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From Enlisted to Officer - 175th Airman Recognizes Importance of Diversity

  • Published
  • By SrA Rachel Underwood
  • 175th Wing

Warfield Air National Guard Base, Md. -- When forming a team, U.S. Air Force 1st Lt. Andrea Chaves, a clinical nurse with the 175th Medical Group, Maryland Air National Guard, recognizes the importance of having Airmen with different backgrounds to move towards mission success.

During her monthly drill at Warfield Air National Guard Base, Chaves is the officer-in-charge of the laboratory that handles vaccinations and blood draws. Working together with her fellow Airmen, they take care of the medical needs and ensure the readiness of the 175th Wing. Her diverse team makes sure Airmen get what they need and quickly gets them back to their shops.

One of her first missions after joining the medical group in 2020 was after the second round of COVID vaccinations were already being administered. The operations tempo was high to make sure Airmen were prepared to respond to any mission within state or overseas.

“We were processing upwards of 50 to 100 people on drill weekends, so I definitely got my feet wet fast,” said Chaves. “That was definitely a challenge but it was rewarding because our base did end up doing very well.”

Chaves was inspired by her sisters to join the Maryland Air National Guard in 2012, who are also part of the 175th Wing. One sister works in intelligence and the other supports the Wing headquarters staff.

Her close family celebrates their Hispanic heritage. Both of Chaves’ parents are immigrants, each bringing their own diverse cultures into her household. Her father is from Costa Rica and her mother is from the Dominican Republic.

“I am Latino and get to see a little bit of the Caribbean and the Central American aspects of both,” said Chaves. “While my parents are both from different areas of Latin America, and they are very different, there are many similarities.”

Seeing how other cultures blended together, helped her when initially served with the Emergency Management Flight, which falls under 175th Civil Engineering Squadron, and worked closely with the Federal Emergency Management Agency, conducting incident response mitigation.

During a 2018 deployment to Al Udeid Air Base in Qatar, Chaves worked as part of a nine-person shop to prepare the base for potential emergencies. Their focus was “revitalizing the Shelter-in-Place program” and coordinating bi-monthly training exercises in the emergency operations center, an integral part to the readiness of the largest U.S. military base in the Middle East.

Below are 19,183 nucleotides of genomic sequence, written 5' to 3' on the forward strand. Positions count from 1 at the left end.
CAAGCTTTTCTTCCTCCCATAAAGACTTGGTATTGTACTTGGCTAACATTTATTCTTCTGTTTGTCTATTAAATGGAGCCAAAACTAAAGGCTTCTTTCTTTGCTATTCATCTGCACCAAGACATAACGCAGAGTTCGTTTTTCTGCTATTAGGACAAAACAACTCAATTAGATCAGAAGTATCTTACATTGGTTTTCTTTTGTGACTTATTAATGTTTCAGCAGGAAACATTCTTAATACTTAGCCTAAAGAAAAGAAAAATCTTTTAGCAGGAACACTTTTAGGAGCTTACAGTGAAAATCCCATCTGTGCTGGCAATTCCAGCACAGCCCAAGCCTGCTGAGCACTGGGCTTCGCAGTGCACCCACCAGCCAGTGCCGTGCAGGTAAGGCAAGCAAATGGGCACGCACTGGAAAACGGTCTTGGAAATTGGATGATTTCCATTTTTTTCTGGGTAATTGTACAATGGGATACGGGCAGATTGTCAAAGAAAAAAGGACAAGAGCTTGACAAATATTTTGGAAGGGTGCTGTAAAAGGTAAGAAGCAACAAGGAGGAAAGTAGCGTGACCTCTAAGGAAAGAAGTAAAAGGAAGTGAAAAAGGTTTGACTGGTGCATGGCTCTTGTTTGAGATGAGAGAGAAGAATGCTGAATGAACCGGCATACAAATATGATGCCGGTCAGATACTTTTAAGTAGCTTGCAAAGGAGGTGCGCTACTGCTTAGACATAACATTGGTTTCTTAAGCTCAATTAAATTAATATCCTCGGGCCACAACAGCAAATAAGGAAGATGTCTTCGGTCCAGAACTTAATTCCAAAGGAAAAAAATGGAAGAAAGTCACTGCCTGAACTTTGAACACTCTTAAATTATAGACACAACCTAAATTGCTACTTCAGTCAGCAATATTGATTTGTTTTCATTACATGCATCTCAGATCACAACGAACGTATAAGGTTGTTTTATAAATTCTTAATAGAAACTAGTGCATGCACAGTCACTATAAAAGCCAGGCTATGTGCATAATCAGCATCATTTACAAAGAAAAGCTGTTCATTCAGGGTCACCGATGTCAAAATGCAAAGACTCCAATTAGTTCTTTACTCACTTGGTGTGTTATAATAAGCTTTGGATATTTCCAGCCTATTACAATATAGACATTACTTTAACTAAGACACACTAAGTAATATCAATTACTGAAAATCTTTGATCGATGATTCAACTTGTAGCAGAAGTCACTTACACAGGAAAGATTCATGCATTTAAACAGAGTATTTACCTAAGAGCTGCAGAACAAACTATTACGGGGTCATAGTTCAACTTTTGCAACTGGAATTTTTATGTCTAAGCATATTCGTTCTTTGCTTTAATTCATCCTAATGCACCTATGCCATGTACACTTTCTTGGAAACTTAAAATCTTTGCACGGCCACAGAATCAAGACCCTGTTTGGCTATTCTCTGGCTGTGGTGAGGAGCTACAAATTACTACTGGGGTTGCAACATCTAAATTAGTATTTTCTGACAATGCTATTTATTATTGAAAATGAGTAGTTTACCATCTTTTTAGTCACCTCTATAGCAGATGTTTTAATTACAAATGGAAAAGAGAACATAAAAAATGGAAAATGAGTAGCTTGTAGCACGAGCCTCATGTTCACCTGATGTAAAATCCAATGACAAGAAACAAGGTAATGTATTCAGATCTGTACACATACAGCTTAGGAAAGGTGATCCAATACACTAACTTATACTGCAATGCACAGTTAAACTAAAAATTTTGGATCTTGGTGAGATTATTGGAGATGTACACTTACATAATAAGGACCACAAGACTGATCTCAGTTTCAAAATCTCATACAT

“What I love most about being in the military is being surrounded by the diversity of our Airmen,” said Chaves. “Whenever I get the chance to train or deploy with the military I am always surrounded by all of the different colors and cultures that make our Air Force a family.”

While she gained substantial experience while deployed, she realized she wanted to change career paths. Chaves earned her associates degree from the Community College of Baltimore County.

Knowing she wanted to commission and “do something more for the Air National Guard,” she got a bachelor's degree of science in nursing and submitted an officer package to the 175th Medical Group.

“I think that my experience as an enlisted member has allowed me to become a great officer because for the first eight years of my career, I was the ‘working dog’,” said Chaves, who is also a civilian traveling nurse and works at a 26-bed general intensive care unit in Rockville, Maryland. “Now that I'm an officer, I am the first one to get down and dirty and work with the Airmen, which allows my team to collaborate really well with one another.”

She is grateful for “the experiences, people, and education benefits the Guard has afforded her” and plans to continue to serve her state and nation. Even though college was free for her through the Air National Guard benefits, she has no desire to stop learning.

She wants to share her experiences with others. She loves interacting with a diverse group of people, “especially the new Airmen.”

“Each member of the military is unique and brings different ideas and perspectives, which allows us to be as powerful and resilient as we are,” said Chaves. “I feel so incredibly fortunate and proud to come from a hardworking, diverse Latin American family and to be able to share everything I’ve learned from them with my Air Force family.”